It is clear that Andre is flouting the stellar reviews of the games produced by Triseum. But, he also rightly points out the up and coming potential of game-based learning and the industry that is growing up to produce and promote it. Andre notes that the “game-based learning market is estimated to reach $8.1 billion by 2022.” To be sure this represents only the online market share. Analog immersive games are generally overlooked by this industry. But, I suspect that these lower tech, lower cost versions will be, by their very nature, the silent majority that floods the education and training spheres behind the tidal wave of their digital cousins.
Link to the article reviewed:
What makes an immersive education game more than just a game
October 18, 2017
This post is cross-posted to Gaming for Learning in Education and Libraries
By Dian Shaffhauser
Re-Posted from THE Journal 3-19-2018
Dian Shaffhauser reports how high school teacher Giulia Bini saw a 100 percent pass rate and grade improvement of 10 percent after she introduced a game to her calculus class. – JS
When Giulia Bini started using a video game in her high school calculus class, she saw a 100 percent pass rate on testing about limits compared to 80 percent in the previous year; plus, grades rose by 10 percent.
The game she used, Variant: Limits by Triseum, places players on an imaginary planet. To rescue the planet from “imminent doom,” they help “Equa,” the main character, solve a series of increasingly tough calculus problems.
Variant: Limits the game
Instead of having to learn calculus from a book, players will see the subject come to life in 3D animation as they find themselves on an imaginary planet facing imminent doom – unless the players can work to avoid it (from game site web page).
When I started this blog in March 2015 I stated that my raison d’être was the “investigation of the intersection of learning and human engagement.” A high falutin goal indeed. To be sure I noted that “using the concept and techniques of games and gaming in this intersection” was my real goal, and I did indicate that “other than learning and teaching, games and gaming” were my “personal passions.” My recent discovery at the time of analog mega games as a potential revolutionary classroom pedagogy notwithstanding, digital games were clearly the dominant game based learning (GBL) instrument. It was for digital GBL that the apps and ipads and pods and everything digital in the classroom were focusing.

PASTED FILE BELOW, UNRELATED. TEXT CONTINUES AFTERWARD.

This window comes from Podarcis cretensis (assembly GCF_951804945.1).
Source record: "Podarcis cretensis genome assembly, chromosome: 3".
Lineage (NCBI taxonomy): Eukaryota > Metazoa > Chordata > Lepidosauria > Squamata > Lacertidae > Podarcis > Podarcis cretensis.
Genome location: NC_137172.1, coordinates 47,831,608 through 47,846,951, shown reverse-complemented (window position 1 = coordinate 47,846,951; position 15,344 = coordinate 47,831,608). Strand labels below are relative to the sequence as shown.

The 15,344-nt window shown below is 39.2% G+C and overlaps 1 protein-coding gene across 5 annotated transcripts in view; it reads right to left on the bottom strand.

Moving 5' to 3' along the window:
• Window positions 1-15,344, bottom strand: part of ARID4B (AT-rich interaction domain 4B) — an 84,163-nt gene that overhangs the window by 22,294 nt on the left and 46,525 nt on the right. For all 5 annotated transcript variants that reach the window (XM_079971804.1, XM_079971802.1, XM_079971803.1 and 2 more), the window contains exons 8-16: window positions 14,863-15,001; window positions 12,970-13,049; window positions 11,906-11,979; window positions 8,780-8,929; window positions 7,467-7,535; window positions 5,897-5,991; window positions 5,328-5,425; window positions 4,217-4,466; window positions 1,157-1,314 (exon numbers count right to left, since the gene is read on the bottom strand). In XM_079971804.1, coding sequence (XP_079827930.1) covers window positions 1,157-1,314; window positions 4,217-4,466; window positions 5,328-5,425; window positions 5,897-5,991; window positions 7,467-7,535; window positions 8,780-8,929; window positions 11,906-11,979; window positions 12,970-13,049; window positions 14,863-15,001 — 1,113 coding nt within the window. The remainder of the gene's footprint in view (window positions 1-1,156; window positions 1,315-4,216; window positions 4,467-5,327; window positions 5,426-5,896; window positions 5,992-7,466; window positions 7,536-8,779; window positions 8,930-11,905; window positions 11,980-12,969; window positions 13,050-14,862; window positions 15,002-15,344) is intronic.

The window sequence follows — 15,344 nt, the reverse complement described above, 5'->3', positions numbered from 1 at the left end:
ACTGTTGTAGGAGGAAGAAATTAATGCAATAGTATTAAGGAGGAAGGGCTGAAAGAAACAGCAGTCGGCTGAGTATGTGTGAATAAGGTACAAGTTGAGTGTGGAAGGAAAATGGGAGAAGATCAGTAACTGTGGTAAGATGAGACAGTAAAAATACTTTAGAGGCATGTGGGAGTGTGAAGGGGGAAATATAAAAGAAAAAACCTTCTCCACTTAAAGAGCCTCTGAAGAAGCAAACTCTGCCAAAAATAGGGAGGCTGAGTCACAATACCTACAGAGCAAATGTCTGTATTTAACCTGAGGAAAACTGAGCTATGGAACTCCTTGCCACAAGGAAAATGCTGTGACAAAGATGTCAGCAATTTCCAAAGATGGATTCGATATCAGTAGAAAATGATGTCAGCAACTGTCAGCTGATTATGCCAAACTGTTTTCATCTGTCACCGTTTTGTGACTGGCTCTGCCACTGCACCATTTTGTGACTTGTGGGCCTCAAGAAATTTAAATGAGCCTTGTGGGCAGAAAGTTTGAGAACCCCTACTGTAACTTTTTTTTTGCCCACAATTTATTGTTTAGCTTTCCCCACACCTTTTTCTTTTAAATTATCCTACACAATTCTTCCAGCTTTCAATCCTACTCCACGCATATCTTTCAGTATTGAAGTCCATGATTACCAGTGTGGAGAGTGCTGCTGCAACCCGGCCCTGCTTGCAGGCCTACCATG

It has now been exactly 3 years, and whereas digital GBL is still the biggest game-based learning thing, I sense a shift toward the analog. My excitement is being rekindled. I certainly welcome a shift toward the analog, since this area has been my passion from the beginning. But, I feel this is just not hopeful thinking. I think I can point to anecdotal evidence that the shift toward analog gaming in education is happening. I think the analog aspect has become more inclusive in the game based learning arena. How do I know this?
Two words: Escape Rooms. This new phenomenon, which is both an exploding social activity and business venture, is sweeping education (K-everything) and the library world. Just google “escape rooms,” and you will be overwhelmed with the pervasive existence of these things across the social and educational spectrum. I suspect the whole “high tech, high touch” phenomenon (See John Naisbitt’s Megatrends – 1982), further evidenced by the board game renaissance, is a major factor.
This, I think, is merely the opening salvo in the increasing involvement into more “hands-on” (“high touch”) analog engagement, immersive, participatory games use in education. Just as escape rooms have been adapted by educators and librarians from the social interactive world, it is clear that the adaption of megagames and LARP activities – already being used in educational settings (Edu-LARP anyone?) – will only be increasingly make inroads as well. Stay tuned as the revolution begins.
REPOSTED FROM: The Chronicle of Higher Education
By Audrey Williams June
Here’s what a search committee looking for a department chair can’t tell from a curriculum vitae or answers to interview questions: How well can the candidate mediate the sticky situations that crop up when managing colleagues?
One way to get a more accurate read of that ability is to role-play, according to a new article in the journal Academic Medicine. To better understand how a potential manager actually manages, the authors of the article simulated a typical interaction between a department chair and a faculty member.
Candidates in four department-chair searches in Pennsylvania State University’s College of Medicine were asked to respond to this scenario: A faculty member was frustrated by how his increasing clinical load had left too little time to pursue academic interests. The candidates, who were aware it was a simulation, were told that the faculty member had good teacher ratings and was liked and respected by residents and medical students, but his clinical productivity was lower than that of his peers. The frustrated faculty member also hadn’t published since joining the faculty 18 months earlier.
If organic chemistry were easy, an old joke goes, it would be called biology.
For some, O-chem is where med school dreams go to die. Many see it as an impossible maze of ceaseless memorization. But Professor Neil Garg looks at organic chemistry and sees a delightful puzzle, an engaging problem to be solved. He finds it endlessly relevant to everyday life, intellectually stimulating, and ultimately fun.
His students at UCLA seem to agree. Getting a seat in Garg’s Chemistry 14D class—even one on the floor in the aisle—is for many undergraduates a cause for a victory dance, no doubt accompanied by the UCLA Eight Clap. Among a slew of teaching awards, Garg has received UCLA’s Eby Award for the Art of Teaching and was named the 2015 California Professor of the Year. He has been named a Master Educator by Course Hero, an education technology company that produced a short film on Garg, who is now one of three finalists for the Robert Foster Cherry Award for Great Teaching bestowed by Baylor University.